Conceptual and motoric impulsivity in college students
Journal of General Psychology
Twenty-three college students of both sexes were given the adult version of Kagan’s Matching Familiar Figures Test; tests requiring them to draw a line and a circle slowly vs. rapidly; and a motor inhibition task in which they were instructed to press a telegraph key in response to tones presented in the presence of only particular light displays. Ss also rated themselves on a scale of impulsivity. Neither number of errors nor response latencies on the Matching Familiar Figures Test was significantly correlated with the other measures of impulsivity, but as expected, the two measures were correlated negatively (r = -.48) with each other. Self-ratings were unrelated to the other measures, but scores on the draw a line, draw a circle, and motor inhibition tasks were interrelated. These data do not support Messer’s hypothesis that performance in the Matching Familiar Figures Test is correlated with performance on other tasks indexing impulsive behavior. © 1981 Taylor & Francis Group, LLC.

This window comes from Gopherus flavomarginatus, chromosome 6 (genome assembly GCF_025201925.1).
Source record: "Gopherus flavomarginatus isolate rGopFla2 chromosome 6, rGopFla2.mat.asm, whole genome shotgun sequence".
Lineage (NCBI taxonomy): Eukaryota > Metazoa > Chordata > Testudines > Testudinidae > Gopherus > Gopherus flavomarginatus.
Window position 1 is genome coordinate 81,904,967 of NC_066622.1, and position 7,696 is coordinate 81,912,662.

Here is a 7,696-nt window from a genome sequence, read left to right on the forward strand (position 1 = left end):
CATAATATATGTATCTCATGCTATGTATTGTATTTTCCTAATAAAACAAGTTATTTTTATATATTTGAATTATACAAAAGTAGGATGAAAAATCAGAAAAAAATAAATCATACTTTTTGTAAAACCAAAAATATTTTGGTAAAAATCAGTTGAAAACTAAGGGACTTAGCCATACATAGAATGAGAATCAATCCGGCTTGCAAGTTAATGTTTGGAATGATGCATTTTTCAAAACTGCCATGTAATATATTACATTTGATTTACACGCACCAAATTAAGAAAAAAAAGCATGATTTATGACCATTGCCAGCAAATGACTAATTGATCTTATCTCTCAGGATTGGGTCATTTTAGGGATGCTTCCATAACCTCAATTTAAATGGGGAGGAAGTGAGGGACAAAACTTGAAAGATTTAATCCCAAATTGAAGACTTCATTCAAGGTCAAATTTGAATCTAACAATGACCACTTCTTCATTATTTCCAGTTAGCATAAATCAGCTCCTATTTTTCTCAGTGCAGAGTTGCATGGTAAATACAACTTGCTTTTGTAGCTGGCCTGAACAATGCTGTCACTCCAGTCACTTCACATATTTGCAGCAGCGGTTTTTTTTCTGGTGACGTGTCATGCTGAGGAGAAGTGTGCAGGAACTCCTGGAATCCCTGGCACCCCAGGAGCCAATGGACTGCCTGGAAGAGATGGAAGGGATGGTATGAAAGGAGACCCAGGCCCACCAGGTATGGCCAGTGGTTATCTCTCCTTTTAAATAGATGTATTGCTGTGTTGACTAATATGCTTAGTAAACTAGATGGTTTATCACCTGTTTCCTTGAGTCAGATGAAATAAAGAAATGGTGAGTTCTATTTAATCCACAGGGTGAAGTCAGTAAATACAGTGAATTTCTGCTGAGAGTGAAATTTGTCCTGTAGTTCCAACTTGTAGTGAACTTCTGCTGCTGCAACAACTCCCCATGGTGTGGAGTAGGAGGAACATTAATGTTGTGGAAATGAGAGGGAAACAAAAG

Original Publication Date
DOI of published version
Gilpin, Andrew R. and Larsen, William, "Conceptual and motoric impulsivity in college students" (1981). Faculty Publications. 4927.